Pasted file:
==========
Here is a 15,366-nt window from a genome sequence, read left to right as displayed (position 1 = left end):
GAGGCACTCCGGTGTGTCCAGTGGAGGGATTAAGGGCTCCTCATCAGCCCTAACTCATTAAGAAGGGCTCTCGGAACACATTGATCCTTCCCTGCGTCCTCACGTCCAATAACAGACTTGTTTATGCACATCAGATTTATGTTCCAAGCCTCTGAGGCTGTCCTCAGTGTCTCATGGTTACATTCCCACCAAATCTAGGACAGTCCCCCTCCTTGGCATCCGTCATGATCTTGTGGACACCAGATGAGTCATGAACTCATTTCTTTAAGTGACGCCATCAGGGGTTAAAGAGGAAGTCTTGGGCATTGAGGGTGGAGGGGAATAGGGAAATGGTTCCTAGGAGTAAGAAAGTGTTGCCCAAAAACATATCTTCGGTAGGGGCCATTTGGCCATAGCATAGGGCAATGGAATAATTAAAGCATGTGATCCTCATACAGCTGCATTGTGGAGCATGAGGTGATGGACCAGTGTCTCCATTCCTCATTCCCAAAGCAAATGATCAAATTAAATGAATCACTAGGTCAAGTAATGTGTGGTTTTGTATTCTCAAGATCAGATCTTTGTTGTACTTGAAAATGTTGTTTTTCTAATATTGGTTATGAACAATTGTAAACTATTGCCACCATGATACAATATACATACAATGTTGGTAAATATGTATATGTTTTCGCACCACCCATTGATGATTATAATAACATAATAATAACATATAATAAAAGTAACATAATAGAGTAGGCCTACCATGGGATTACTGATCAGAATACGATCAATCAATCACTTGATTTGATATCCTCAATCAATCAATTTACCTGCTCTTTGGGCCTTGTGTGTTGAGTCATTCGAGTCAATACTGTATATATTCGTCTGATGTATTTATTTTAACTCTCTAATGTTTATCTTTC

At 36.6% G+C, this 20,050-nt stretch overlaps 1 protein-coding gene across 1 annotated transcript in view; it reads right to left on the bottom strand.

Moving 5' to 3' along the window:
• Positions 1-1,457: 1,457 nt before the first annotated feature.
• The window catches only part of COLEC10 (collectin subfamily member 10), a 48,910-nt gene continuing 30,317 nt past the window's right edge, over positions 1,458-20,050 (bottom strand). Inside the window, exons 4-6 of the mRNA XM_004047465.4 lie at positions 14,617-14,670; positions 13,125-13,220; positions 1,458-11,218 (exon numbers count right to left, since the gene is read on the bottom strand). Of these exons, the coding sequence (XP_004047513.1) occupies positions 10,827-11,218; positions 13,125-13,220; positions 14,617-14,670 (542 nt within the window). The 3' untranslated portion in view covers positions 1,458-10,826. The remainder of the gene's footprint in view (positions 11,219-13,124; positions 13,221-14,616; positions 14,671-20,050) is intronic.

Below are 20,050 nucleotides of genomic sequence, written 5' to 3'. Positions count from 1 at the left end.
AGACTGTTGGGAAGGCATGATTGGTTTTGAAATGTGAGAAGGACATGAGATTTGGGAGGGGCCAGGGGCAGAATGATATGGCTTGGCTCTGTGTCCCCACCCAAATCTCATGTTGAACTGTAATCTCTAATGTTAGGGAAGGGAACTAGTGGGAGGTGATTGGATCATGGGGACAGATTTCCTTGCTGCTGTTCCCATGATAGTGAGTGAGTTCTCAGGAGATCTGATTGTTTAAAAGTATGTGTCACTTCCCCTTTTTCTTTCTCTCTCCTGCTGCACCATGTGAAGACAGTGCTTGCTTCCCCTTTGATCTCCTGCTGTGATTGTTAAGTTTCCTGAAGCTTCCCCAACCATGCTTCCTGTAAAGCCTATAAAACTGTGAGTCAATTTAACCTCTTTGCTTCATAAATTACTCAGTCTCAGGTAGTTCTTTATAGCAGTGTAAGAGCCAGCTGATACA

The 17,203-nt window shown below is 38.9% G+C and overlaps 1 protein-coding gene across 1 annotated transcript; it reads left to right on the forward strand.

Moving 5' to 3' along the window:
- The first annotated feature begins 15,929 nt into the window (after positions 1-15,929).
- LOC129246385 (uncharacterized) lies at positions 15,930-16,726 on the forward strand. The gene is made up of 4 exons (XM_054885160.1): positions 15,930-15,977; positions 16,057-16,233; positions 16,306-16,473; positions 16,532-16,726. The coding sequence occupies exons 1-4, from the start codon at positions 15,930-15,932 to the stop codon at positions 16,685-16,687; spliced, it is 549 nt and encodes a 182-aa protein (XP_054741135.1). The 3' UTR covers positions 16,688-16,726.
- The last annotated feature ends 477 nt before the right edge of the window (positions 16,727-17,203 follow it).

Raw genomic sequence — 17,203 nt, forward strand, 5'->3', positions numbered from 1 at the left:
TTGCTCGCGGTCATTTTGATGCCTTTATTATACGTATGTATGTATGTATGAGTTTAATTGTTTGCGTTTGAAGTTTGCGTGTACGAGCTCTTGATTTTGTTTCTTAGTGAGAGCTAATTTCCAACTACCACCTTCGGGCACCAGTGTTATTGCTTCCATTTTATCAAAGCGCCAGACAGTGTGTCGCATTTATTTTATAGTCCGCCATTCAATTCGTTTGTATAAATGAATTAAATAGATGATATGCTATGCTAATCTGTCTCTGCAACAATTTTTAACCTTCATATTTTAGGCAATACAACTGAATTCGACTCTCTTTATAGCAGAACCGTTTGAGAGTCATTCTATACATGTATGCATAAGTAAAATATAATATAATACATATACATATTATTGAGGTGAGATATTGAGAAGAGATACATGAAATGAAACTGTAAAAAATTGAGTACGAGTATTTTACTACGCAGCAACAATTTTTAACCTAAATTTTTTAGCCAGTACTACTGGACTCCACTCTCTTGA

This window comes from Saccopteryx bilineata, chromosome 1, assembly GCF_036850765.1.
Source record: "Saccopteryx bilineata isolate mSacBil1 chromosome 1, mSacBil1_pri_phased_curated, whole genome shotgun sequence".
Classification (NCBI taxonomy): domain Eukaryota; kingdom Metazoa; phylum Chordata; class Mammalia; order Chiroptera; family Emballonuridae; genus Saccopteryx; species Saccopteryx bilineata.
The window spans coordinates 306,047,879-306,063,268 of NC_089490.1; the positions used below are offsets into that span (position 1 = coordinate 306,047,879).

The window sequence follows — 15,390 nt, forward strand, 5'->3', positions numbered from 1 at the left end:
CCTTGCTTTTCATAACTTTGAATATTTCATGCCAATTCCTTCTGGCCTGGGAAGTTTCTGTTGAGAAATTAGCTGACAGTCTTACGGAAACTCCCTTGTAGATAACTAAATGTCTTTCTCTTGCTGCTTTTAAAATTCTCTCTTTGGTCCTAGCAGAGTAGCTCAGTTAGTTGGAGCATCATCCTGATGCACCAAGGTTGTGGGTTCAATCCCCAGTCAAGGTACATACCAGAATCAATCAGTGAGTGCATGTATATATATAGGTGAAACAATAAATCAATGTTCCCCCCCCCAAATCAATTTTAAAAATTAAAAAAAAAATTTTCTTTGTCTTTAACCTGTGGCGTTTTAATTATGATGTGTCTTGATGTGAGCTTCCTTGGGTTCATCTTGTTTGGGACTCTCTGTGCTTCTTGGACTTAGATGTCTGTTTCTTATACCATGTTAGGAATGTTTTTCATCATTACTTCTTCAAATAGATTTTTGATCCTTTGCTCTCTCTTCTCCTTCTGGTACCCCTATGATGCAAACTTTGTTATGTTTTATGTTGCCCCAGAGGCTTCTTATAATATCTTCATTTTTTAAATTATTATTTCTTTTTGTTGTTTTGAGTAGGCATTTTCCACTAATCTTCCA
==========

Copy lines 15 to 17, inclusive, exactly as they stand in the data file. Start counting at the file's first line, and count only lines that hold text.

TTGCTCGCGGTCATTTTGATGCCTTTATTATACGTATGTATGTATGTATGAGTTTAATTGTTTGCGTTTGAAGTTTGCGTGTACGAGCTCTTGATTTTGTTTCTTAGTGAGAGCTAATTTCCAACTACCACCTTCGGGCACCAGTGTTATTGCTTCCATTTTATCAAAGCGCCAGACAGTGTGTCGCATTTATTTTATAGTCCGCCATTCAATTCGTTTGTATAAATGAATTAAATAGATGATATGCTATGCTAATCTGTCTCTGCAACAATTTTTAACCTTCATATTTTAGGCAATACAACTGAATTCGACTCTCTTTATAGCAGAACCGTTTGAGAGTCATTCTATACATGTATGCATAAGTAAAATATAATATAATACATATACATATTATTGAGGTGAGATATTGAGAAGAGATACATGAAATGAAACTGTAAAAAATTGAGTACGAGTATTTTACTACGCAGCAACAATTTTTAACCTAAATTTTTTAGCCAGTACTACTGGACTCCACTCTCTTGA

This window comes from Saccopteryx bilineata, chromosome 1, assembly GCF_036850765.1.
Source record: "Saccopteryx bilineata isolate mSacBil1 chromosome 1, mSacBil1_pri_phased_curated, whole genome shotgun sequence".